Copyright Cooper Law LLC 2017 – All Rights Reserved
Cooper Law LLC
If you have never had your basic estate planning documents prepared, we can help you.  We will guide you through the decision process in preparing and executing (i) your Last Will & Testatment, (ii) your Advance Health Care Directive, and (iii) a Power of Attorney (a “POA”).  We will help you decide on who should serve as the Executor of your estate under your Last Will & Testament, what care you want to receive if you end up with a terminal condition or are determined to be permanently unconscious, who you want to make health care decisions for you if and when you cannot do so (your health care representative) and who you want to make decisions with respect to the care of your body when you cannot make those decisions (your “Conservator of My Person”).  We will also cover whether you will make a gift or your organs when you pass.   Finally, we will prepare a POA form which will allow you to appoint a person (or persons) to manage all of your affairs in your place.  A POA form may either be effective upon execution or may be a “springing” POA, which becomes effective only upon the occurrence of some future event, including the principal becoming incapacitated.  Some people feel safer with a “springing” POA because the person appointed (the “attorney-in-fact”) may not take action until the principal is incapacitated and may not steal assets from the Principal upon execution of the POA.  A “springing” POA should also provide who will determine whether the event has occurred.  If the future event is the incapacity of the principal and the “springing” POA does not state who will determine whether the principal has, in fact, become incapacitated, the Uniform Power of Attorney Act, as adopted in Connecticut (the “Act”), requires the determination to be made in a record provided by: 1. Two independent physicians stating that the principal has a mental, emotional, or physical condition that makes him or her unable to receive and evaluate information or make or communicate decisions or 2. A judge stating that the principal is missing, detained (including incarcerated), or outside the United States and unable to return. The Act authorizes a person chosen to determine incapacity in a POA to act as the principal's personal representative under the federal Health Insurance Portability and Accountability Act (HIPAA) and regulations to access health care information and communicate with health care providers.  The Act also provides a sample affidavit form which can be used if the POA authorizes someone to determine that an event or contingency occurred.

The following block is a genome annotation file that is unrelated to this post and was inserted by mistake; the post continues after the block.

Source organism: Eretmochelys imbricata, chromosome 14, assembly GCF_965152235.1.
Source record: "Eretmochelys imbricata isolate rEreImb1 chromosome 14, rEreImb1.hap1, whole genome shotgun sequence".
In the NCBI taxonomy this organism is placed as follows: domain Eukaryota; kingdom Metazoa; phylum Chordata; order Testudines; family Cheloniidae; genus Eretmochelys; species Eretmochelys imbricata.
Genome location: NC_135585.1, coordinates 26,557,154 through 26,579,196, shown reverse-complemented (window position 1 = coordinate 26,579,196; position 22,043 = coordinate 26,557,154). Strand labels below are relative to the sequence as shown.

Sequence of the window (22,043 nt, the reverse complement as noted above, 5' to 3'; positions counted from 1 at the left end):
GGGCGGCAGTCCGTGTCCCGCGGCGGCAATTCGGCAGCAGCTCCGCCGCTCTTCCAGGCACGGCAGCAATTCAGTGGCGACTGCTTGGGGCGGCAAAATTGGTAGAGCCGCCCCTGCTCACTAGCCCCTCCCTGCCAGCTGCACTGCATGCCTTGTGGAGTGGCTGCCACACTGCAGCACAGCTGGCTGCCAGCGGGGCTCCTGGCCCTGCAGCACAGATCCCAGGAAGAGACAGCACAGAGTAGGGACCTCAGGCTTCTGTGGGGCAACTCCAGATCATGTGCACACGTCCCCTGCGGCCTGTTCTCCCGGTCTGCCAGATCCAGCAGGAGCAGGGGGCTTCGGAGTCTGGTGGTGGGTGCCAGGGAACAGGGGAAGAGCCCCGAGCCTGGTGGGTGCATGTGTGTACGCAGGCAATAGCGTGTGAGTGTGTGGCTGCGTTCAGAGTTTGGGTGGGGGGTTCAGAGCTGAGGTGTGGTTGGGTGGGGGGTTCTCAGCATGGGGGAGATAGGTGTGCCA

Drafting simple estate planning documents for individuals:
Copyright Copper Law LLC 2017 All Rights Reserved
Cooper Law LLC
Drafting simple estate planning documents for individuals:
If you have never had your basic estate planning documents prepared, we can help you.  We will guide you through the decision process in preparing and executing (i) your Last Will & Testatment, (ii) your Advance Health Care Directive, and (iii) a Power of Attorney (a “POA”).  We will help you decide on who should serve as the Executor of your estate under your Last Will & Testament, what care you want to receive if you end up with a terminal condition or are determined to be permanently unconscious, who you want to make health care decisions for you if and when you cannot do so (your health care representative) and who you want to make decisions with respect to the care of your body when you cannot make those decisions (your “Conservator of My Person”).  We will also cover whether you will make a gift or your organs when you pass.   Finally, we will prepare a POA form which will allow you to appoint a person (or persons) to manage all of your affairs in your place.  A POA form may either be effective upon execution or may be a “springing” POA, which becomes effective only upon the occurrence of some future event, including the principal becoming incapacitated.  Some people feel safer with a “springing” POA because the person appointed (the “attorney-in-fact”) may not take action until the principal is incapacitated and may not steal assets from the Principal upon execution of the POA.  A “springing” POA should also provide who will determine whether the event has occurred.  If the future event is the incapacity of the principal and the “springing” POA does not state who will determine whether the principal has, in fact, become incapacitated, the Uniform Power of Attorney Act, as adopted in Connecticut (the “Act”), requires the determination to be made in a record provided by: 1. Two independent physicians stating that the principal has a mental, emotional, or physical condition that makes him or her unable to receive and evaluate information or make or communicate decisions or 2. A judge stating that the principal is missing, detained (including incarcerated), or outside the United States and unable to return. The Act authorizes a person chosen to determine incapacity in a POA to act as the principal's personal representative under the federal Health Insurance Portability and Accountability Act (HIPAA) and regulations to access health care information and communicate with health care providers.  The Act also provides a sample affidavit form which can be used if the POA authorizes someone to determine that an event or contingency occurred.